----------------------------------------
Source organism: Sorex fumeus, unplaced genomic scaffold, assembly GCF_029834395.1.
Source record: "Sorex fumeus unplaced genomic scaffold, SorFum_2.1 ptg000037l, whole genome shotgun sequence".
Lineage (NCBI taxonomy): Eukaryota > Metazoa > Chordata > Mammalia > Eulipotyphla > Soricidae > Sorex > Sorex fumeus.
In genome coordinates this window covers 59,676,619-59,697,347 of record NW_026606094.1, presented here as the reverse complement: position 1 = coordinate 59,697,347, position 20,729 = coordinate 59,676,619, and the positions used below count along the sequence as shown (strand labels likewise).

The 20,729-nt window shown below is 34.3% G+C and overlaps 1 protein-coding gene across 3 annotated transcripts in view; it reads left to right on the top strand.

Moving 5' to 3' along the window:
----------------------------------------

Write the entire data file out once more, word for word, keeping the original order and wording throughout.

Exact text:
Source organism: Sorex fumeus, unplaced genomic scaffold, assembly GCF_029834395.1.
Source record: "Sorex fumeus unplaced genomic scaffold, SorFum_2.1 ptg000037l, whole genome shotgun sequence".
Lineage (NCBI taxonomy): Eukaryota > Metazoa > Chordata > Mammalia > Eulipotyphla > Soricidae > Sorex > Sorex fumeus.
In genome coordinates this window covers 59,676,619-59,697,347 of record NW_026606094.1, presented here as the reverse complement: position 1 = coordinate 59,697,347, position 20,729 = coordinate 59,676,619, and the positions used below count along the sequence as shown (strand labels likewise).

The 20,729-nt window shown below is 34.3% G+C and overlaps 1 protein-coding gene across 3 annotated transcripts in view; it reads left to right on the top strand.

Moving 5' to 3' along the window: